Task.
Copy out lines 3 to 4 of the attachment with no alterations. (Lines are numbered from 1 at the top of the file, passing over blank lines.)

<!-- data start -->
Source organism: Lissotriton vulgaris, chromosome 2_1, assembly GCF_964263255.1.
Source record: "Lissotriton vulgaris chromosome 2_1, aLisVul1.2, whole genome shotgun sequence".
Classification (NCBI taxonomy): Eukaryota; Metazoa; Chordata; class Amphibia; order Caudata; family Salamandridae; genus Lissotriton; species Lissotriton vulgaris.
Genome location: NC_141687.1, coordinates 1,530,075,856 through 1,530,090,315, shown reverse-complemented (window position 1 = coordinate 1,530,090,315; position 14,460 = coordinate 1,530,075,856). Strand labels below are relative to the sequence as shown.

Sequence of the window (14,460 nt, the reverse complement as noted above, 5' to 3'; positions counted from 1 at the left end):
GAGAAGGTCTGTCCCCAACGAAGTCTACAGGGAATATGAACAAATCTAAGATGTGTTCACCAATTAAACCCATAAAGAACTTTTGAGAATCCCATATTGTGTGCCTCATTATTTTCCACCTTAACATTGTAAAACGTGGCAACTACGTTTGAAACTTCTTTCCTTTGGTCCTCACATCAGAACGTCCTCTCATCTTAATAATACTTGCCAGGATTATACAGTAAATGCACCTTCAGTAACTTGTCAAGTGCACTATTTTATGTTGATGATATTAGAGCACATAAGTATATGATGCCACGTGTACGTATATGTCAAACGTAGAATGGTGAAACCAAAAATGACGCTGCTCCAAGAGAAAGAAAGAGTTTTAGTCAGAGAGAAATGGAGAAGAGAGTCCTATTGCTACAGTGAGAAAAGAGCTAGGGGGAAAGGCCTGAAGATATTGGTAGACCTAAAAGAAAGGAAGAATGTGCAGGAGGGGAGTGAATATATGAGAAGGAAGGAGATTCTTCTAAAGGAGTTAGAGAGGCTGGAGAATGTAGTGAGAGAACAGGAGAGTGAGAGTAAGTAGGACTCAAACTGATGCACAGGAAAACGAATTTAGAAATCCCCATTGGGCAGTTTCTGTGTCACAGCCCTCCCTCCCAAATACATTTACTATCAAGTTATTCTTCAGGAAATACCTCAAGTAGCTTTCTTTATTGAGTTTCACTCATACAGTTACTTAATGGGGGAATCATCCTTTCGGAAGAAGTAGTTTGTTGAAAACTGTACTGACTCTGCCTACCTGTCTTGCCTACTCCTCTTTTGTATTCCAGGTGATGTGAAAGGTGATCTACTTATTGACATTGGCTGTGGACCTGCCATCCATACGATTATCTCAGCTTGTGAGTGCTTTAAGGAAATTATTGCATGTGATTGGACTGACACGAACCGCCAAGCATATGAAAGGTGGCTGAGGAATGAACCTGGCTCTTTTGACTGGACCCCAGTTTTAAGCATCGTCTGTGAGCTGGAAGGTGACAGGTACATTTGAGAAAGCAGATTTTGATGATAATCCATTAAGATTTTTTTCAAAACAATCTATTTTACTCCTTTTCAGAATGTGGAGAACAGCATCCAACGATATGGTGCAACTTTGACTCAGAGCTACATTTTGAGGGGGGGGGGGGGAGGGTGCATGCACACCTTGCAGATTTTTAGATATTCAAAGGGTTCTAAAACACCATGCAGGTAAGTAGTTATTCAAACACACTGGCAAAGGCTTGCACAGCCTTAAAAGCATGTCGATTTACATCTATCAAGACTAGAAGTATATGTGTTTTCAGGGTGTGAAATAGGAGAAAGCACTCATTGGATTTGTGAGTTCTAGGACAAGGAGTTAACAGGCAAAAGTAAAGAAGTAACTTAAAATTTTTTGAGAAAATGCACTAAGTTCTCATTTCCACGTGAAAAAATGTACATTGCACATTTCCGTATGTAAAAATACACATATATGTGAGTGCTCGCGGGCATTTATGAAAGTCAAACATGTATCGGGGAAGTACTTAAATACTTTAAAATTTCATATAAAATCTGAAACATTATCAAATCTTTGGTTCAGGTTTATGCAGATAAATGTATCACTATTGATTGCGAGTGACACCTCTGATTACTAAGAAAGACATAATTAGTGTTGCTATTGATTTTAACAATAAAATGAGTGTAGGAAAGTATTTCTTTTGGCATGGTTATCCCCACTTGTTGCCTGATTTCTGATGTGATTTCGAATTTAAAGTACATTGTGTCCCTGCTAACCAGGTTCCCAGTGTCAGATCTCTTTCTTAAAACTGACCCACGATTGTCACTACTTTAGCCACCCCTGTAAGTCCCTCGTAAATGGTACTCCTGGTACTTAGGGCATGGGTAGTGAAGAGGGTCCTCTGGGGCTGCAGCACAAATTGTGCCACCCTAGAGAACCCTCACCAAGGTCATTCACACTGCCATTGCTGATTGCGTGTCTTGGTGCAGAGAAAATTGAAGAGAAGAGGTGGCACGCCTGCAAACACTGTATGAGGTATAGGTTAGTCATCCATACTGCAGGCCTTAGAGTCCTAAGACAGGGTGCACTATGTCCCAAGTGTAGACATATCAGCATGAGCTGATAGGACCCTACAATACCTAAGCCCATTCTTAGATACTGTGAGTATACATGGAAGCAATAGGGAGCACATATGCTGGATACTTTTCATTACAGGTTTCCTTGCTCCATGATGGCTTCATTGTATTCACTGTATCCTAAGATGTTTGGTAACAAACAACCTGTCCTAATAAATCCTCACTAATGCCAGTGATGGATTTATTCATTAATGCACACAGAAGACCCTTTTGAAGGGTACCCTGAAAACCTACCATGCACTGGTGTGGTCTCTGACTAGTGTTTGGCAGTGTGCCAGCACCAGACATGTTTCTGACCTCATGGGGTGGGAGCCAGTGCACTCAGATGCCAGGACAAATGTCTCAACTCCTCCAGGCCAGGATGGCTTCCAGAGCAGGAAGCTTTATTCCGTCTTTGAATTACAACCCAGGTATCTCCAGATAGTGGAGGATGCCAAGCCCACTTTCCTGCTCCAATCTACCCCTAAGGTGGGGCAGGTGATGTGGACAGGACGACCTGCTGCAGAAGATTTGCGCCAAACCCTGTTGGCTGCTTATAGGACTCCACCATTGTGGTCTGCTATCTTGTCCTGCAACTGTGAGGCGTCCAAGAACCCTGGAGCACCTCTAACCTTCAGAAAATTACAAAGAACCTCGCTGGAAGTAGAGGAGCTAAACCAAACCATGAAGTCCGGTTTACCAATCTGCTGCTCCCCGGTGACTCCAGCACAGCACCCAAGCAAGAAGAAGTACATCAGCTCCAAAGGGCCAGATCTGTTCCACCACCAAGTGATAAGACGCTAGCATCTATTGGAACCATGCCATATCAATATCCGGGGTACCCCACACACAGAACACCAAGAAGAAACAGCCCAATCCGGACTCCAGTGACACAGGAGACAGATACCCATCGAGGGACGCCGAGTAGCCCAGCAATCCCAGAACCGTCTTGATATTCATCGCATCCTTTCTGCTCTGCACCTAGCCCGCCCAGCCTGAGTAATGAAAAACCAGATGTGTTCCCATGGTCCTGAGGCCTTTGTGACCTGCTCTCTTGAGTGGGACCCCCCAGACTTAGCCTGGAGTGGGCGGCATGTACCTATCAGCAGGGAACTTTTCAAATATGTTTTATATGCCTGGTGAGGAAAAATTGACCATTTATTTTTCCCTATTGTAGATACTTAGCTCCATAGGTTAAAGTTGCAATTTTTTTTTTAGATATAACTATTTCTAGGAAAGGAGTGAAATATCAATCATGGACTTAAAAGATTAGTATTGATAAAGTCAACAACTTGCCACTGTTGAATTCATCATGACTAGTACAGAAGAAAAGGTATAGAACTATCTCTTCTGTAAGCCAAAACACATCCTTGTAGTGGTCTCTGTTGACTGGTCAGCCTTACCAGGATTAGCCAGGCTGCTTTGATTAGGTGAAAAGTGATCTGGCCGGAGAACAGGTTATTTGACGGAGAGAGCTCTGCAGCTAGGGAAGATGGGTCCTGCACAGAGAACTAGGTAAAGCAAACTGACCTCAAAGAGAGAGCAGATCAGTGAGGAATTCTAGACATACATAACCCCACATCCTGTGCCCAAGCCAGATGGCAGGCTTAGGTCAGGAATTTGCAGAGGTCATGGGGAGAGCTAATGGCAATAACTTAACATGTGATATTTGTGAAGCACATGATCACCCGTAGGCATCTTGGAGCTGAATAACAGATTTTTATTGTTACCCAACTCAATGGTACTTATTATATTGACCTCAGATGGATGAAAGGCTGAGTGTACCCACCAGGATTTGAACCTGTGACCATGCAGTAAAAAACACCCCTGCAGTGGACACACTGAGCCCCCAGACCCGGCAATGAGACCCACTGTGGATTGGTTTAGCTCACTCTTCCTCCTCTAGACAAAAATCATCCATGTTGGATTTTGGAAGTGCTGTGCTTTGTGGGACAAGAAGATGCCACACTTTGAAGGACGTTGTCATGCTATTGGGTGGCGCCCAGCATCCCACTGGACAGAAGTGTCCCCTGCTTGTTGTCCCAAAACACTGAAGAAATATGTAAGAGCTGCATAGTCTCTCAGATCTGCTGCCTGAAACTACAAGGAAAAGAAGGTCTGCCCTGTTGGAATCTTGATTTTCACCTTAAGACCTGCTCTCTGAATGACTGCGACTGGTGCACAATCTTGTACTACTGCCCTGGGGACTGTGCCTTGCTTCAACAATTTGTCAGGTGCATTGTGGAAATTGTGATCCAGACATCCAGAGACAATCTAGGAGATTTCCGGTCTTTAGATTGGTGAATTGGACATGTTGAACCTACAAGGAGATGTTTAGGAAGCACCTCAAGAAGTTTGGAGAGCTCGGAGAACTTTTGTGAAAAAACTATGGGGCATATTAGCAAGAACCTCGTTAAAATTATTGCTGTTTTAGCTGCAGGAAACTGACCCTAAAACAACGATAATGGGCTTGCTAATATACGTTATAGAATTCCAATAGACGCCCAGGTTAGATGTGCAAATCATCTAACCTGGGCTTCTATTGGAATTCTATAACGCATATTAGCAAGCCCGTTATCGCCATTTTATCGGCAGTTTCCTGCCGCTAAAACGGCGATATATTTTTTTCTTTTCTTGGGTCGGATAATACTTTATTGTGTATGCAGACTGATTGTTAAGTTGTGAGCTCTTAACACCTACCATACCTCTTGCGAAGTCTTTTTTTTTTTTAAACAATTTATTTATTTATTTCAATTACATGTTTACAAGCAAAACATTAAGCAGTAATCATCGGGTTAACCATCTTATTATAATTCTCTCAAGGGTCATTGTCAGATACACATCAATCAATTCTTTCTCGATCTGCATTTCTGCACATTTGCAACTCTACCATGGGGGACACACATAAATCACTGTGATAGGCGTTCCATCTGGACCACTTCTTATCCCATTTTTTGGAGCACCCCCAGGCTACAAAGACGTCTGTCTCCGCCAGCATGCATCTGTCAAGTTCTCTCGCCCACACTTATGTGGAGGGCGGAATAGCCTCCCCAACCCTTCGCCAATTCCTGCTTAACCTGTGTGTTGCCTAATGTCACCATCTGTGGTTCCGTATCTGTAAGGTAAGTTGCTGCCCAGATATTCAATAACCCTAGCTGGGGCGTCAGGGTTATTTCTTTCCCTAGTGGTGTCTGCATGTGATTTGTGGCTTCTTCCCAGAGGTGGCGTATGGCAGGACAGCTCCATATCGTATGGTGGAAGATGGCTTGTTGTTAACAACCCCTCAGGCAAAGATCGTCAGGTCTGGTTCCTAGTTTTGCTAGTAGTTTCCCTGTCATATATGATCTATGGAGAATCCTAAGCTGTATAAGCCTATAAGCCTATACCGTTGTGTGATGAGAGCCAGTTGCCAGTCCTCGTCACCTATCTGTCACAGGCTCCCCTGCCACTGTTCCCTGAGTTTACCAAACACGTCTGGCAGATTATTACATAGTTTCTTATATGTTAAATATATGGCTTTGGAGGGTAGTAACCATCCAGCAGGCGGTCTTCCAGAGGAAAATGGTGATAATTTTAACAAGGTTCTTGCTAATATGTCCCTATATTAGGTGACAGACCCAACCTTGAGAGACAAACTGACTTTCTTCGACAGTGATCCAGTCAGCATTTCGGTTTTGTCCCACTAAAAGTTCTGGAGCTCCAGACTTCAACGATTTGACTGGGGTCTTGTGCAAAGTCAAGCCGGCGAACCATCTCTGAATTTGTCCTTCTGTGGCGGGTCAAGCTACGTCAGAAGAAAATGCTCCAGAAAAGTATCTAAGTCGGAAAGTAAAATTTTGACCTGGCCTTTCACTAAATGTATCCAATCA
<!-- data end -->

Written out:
Classification (NCBI taxonomy): Eukaryota; Metazoa; Chordata; class Amphibia; order Caudata; family Salamandridae; genus Lissotriton; species Lissotriton vulgaris.
Genome location: NC_141687.1, coordinates 1,530,075,856 through 1,530,090,315, shown reverse-complemented (window position 1 = coordinate 1,530,090,315; position 14,460 = coordinate 1,530,075,856). Strand labels below are relative to the sequence as shown.